We have the chance to benefit from some empirical evidence. Purely for the purpose of my parliamentary duties, I was in Dublin the week before last. As dusk settled over that wondrous city, I took the opportunity to wander the streets in search of licensed premises—in an investigative role. I had been told that Ireland was the exemplar of the new legislation, as it is an exemplar in so many ways. This was the place where the smoking ban had been imposed, and by heaven, the proud Celts had stepped back and said "That's it: no more cigarettes."

What a vision I observed in Temple Bar! What an extraordinary sight greeted me when, with a number of my parliamentary colleagues and several Members of the Dail, I visited a number of pubs to find that all fell into one or other of two categories. In one category, the entire perimeter area was covered with patio heaters and armchairs, so that anyone who wanted to go into the admittedly smoke-free pub had to fight his way through a tangible fug of nicotine-soaked air to get into the damn place to start with, which made something of a nonsense of the arrangement. If it was not possible to find a pub ringed with patio heaters—there may be some hon. Members, possibly on the Conservative Benches, who are not entirely averse to making a profit from time to time, and I say to them "Buy patio heater shares now"—there were other pubs which, to my amazement, had somehow managed to fit a false ceiling and to claim that part of the pub was no longer part of the integral structure. It was possible to stand where my hon. Friend the Member for Bedford (Patrick Hall) is sitting now and smoke away to one's heart's content beneath a false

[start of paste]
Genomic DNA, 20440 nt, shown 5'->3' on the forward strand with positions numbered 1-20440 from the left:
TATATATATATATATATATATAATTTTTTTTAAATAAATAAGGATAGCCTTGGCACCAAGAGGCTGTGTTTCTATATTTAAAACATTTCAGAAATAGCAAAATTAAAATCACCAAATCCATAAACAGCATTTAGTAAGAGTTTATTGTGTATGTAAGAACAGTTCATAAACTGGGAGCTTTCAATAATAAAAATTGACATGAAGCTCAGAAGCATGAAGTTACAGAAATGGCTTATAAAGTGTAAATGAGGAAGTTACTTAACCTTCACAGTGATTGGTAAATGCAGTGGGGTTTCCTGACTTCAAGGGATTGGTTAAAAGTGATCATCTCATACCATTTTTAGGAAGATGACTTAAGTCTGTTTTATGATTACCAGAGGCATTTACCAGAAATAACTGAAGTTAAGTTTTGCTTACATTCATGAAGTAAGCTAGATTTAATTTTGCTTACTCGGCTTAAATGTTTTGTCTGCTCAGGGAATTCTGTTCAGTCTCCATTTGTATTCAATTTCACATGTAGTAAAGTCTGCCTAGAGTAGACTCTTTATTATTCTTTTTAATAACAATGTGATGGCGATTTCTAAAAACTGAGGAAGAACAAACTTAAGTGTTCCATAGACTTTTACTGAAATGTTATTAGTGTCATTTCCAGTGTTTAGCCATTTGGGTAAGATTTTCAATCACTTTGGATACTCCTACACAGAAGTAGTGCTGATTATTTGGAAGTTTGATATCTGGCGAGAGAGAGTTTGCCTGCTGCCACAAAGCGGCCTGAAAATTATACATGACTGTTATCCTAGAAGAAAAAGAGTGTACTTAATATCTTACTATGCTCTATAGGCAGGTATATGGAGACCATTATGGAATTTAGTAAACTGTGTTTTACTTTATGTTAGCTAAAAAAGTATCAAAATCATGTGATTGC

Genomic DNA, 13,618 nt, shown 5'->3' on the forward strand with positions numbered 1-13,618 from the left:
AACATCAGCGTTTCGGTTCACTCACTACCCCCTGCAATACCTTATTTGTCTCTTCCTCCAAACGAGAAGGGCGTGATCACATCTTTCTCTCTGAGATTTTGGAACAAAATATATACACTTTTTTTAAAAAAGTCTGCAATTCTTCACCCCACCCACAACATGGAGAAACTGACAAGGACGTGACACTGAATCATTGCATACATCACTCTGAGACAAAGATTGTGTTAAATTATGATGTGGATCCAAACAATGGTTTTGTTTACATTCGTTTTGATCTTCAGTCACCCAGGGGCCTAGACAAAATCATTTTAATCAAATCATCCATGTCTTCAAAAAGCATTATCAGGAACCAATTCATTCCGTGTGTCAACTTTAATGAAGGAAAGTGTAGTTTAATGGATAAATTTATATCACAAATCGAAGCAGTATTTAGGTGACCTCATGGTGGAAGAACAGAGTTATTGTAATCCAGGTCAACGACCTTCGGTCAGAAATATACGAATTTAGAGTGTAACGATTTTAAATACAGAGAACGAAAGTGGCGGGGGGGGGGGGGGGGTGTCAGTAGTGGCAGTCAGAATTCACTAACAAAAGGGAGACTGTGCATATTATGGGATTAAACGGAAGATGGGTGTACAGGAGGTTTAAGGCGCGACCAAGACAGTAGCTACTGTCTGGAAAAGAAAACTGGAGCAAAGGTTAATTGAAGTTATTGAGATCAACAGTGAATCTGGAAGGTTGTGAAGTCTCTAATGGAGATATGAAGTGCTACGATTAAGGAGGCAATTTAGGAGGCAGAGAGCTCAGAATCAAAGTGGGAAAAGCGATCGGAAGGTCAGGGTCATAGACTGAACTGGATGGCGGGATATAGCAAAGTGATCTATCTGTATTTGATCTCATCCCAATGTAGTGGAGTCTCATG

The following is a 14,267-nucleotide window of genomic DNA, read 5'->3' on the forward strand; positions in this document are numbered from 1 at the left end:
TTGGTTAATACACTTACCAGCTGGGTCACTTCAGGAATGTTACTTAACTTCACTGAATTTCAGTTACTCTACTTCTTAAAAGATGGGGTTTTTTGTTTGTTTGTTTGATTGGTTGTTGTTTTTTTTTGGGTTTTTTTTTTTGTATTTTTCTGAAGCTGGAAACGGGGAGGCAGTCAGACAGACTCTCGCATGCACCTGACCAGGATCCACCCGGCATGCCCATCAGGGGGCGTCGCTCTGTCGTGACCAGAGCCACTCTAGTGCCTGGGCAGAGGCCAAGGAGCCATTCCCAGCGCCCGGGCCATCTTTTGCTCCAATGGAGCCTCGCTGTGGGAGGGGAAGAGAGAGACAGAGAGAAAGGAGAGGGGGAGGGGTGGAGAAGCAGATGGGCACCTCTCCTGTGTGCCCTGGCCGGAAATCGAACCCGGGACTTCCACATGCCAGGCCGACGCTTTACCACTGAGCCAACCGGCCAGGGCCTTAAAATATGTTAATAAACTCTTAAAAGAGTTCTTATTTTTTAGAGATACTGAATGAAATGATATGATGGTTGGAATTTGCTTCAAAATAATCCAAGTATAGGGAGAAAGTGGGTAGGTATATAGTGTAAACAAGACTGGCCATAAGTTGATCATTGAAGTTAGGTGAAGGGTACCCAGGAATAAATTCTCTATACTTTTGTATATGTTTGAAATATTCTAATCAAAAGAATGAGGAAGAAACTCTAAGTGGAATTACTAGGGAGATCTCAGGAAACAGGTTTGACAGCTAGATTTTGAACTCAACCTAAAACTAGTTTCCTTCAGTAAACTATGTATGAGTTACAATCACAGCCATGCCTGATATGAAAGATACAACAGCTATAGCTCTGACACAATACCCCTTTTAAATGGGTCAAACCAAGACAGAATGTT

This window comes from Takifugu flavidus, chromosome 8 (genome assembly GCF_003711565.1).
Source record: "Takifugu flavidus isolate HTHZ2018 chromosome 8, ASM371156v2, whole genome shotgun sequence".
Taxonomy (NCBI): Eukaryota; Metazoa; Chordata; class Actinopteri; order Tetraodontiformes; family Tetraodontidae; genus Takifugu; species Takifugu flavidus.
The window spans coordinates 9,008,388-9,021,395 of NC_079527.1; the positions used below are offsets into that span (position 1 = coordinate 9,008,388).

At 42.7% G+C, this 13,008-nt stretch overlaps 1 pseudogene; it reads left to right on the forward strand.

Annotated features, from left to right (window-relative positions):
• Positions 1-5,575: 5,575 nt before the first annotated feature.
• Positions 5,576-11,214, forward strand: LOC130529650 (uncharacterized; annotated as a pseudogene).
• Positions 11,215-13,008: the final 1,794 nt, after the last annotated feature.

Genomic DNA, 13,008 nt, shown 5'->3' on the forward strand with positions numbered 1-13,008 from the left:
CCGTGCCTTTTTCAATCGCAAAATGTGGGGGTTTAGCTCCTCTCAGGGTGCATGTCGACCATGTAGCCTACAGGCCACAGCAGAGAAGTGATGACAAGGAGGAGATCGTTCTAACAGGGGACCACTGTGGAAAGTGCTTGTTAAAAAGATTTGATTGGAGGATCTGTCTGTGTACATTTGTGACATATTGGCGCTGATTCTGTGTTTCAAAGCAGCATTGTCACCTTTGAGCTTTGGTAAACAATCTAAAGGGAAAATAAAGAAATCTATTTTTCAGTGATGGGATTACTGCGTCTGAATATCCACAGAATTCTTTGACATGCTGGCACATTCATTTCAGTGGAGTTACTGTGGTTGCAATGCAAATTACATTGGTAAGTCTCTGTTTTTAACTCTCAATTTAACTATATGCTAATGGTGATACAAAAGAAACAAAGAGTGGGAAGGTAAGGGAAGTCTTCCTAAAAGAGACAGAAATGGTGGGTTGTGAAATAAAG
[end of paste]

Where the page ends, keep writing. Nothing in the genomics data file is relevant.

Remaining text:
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ceiling, while my right hon. Friend the Member for Rother Valley (Mr. Barron) would be on the other side thinking that he was in a smoke-free pub.